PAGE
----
President Chávez's choice
President Chávez's order was quite clear: "If I am not present or able to rule, Vice President Nicolás Maduro should become Venezuela's President." Some people considered the opportunity to negotiate; nevertheless, for members of the United Socialist Party of Venezuela, the priority is to fight the enemy
The impact caused suddenly by Nicolás Maduro to the world was one of a circumstantial nature: the big boy sitting on the left of Hugo Chávez, almost with his head down, and the hands hidden below the table. He was a Nicolás Maduro of drooping shoulders, just as if the burden of the new responsibility that he had to take was bringing him down.
Since then, his past as a driver of Metrobús was highlighted with surprise in the huge numbers of biographies written about him. But interestingly enough, they missed out a key element for a country like the current Venezuela: Nicolás Maduro is a civilian. The civilian who has reached -helped by destiny- the highest rank in a power project surrounded by militaries.
The singular hierarchy of Chávez's government is not only based on the distribution of official vacancies. It is indeed much more important how much someone take care of the president commander. And Maduro has been able to win in both fields. In October 2011, he was appointed Vice President and at this bad time, he ended up becoming Hugo Chávez's political heir.
On Saturday, December 8, 2012, in a mandatory nationwide radio and television broadcast, President Chávez informed the country that he had to come back to a Cuban operating room right away due to the reappearance of cancerous cells in his body.
Right there, in front of the cameras, Chávez gave the instruction: "If by any chance, something that could make me incapable of ruling happened, I repeat, Nicolás Maduro must finish the presidential term as the Constitution establishes it in such situation-. Besides, my clear, sharp request, total as the full moon, irrevocable, absolute, total, is that in such scenario which forces to call presidential elections as the Constitution demands, you choose Nicolás Maduro as President of the Bolivarian Republic of Venezuela."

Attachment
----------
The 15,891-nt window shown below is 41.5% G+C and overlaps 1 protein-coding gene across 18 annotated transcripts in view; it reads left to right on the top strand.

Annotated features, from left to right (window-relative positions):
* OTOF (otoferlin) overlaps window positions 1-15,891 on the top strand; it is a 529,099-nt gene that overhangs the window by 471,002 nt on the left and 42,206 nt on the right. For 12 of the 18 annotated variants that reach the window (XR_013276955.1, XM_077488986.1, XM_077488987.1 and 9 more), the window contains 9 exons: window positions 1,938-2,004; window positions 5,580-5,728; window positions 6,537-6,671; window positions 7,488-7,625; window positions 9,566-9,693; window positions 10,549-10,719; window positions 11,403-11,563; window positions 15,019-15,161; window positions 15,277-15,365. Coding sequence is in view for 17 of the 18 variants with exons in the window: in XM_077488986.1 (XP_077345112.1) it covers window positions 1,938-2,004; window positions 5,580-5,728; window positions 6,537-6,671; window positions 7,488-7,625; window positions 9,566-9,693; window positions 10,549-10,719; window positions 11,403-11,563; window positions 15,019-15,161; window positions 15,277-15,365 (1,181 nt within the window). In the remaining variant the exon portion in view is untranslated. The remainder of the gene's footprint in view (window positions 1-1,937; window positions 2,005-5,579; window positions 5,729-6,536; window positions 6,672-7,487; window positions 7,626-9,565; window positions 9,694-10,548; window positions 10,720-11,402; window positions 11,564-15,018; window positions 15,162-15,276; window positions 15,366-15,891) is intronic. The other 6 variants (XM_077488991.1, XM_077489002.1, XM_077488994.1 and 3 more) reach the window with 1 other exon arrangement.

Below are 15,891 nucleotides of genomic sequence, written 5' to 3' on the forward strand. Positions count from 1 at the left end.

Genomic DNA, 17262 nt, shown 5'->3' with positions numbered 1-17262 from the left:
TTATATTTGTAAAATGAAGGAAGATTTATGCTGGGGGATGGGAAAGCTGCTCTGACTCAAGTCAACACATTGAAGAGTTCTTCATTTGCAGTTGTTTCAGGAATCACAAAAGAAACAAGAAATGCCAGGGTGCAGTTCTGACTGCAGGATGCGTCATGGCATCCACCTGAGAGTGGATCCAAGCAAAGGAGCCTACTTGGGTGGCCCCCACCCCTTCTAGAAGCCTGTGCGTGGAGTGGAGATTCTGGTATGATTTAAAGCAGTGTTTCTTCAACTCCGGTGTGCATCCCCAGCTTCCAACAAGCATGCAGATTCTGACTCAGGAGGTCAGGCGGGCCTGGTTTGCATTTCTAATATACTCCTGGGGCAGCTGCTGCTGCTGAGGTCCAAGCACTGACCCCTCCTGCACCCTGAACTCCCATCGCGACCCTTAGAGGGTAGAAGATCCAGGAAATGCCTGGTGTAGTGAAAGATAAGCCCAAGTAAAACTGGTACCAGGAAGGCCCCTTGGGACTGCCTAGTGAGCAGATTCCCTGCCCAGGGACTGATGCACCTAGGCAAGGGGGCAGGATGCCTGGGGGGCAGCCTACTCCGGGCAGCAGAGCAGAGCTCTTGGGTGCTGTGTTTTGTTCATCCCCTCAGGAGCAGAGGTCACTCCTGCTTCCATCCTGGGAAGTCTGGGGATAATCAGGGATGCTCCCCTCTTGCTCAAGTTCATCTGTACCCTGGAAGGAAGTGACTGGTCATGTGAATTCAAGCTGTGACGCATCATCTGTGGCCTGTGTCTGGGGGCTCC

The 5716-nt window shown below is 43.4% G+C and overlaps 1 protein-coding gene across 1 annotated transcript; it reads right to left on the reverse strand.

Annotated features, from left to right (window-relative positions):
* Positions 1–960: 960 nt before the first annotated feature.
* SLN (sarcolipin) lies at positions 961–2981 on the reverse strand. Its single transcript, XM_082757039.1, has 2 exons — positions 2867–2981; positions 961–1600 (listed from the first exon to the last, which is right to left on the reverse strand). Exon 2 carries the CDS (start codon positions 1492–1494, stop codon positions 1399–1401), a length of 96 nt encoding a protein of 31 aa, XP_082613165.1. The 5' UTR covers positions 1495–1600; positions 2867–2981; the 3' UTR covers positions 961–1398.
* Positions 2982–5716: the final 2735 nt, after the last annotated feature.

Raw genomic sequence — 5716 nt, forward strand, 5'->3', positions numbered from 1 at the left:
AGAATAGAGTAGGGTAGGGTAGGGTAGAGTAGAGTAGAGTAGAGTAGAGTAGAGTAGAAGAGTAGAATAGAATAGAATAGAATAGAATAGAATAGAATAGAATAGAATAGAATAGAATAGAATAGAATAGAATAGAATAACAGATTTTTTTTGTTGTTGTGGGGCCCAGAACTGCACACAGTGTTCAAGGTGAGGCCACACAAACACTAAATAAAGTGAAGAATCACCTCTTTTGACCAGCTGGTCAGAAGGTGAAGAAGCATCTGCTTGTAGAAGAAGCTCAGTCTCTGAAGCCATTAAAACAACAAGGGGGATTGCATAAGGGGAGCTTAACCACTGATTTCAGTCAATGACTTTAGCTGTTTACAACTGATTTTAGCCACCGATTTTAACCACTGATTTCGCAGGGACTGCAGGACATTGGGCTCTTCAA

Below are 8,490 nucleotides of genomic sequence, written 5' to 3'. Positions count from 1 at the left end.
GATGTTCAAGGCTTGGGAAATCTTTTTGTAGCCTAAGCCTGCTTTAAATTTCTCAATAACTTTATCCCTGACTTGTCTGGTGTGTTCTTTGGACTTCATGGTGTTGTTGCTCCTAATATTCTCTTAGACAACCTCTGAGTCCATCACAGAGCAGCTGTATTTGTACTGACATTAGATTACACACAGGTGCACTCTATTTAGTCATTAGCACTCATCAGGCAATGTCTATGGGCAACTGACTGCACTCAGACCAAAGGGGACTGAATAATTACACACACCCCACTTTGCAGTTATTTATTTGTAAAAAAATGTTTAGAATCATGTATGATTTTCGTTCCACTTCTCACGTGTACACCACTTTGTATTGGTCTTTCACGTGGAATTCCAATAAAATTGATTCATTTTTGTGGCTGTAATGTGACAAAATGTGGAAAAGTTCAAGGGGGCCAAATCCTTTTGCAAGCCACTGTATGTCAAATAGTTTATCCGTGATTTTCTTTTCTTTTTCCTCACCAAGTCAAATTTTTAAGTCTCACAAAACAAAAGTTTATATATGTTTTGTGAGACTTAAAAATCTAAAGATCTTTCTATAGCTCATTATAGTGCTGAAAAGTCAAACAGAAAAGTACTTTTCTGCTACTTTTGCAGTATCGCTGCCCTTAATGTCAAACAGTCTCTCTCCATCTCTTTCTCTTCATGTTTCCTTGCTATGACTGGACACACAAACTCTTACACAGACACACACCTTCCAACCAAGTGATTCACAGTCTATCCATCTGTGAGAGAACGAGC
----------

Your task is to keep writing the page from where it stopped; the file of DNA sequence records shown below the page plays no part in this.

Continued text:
That night, Diosdado Cabello, current Speaker of the National Assembly was sitting on the right of his commander. He is one of the strongmen in the revolution because of his leadership skills in ruling United Socialist Party of Venezuela (Psuv) and his close link with the military field. That is why in the speculative theory, comrade Cabello fitted more as the most likely successor. Nevertheless, the leader's will was otherwise and nowadays, Maduro is the one who benefits from his political capital, the one responsible for maintaining the work on track.
Maduro's obedience to the commander, however, does not seem to abide by the given instruction this time. While Chávez spoke of calling new presidential elections, the Maduro-Diosdado team opted for an alternative way: to continue in the power.
During the 1998 presidential campaign, Maduro was one of the personal assistants of candidate Hugo Chávez. In 1999, when Chávez was just starting his presidential term, Maduro formed part of the Constitutional National Assembly, and in 2000, he was elected as deputy.
Six years later, his comrades appointed him as Parliament Speaker and some months later, President Chávez appointed him Minister of Foreign Affairs, in spite of having no experience at all in the diplomatic field. Nevertheless, Maduro proved during all this time that he is able to learn quickly and on the go.
As a foreign minister, he has greatly shown publicly his "anti imperialist" position and his stance against the United States' Government, although he recently admitted publicly that by the end of 2012, he did some tasks -authorized by Chávez, he clarified- in order to improve the relationship with the US government.
For those experts in the subject, his years in the Ministry of Exterior represent a period of de-professionalization of the country's diplomacy. Anyhow, some foreign delegates secretly acknowledge in him an understanding speaker, someone who is willing to listen and who establishes links in a political environment that only knows of allies and enemies. Furthermore, Maduro has been the main operator of the alliances with China, Iran and Russia, which are fundamental in the geopolitical strategy of the revolution.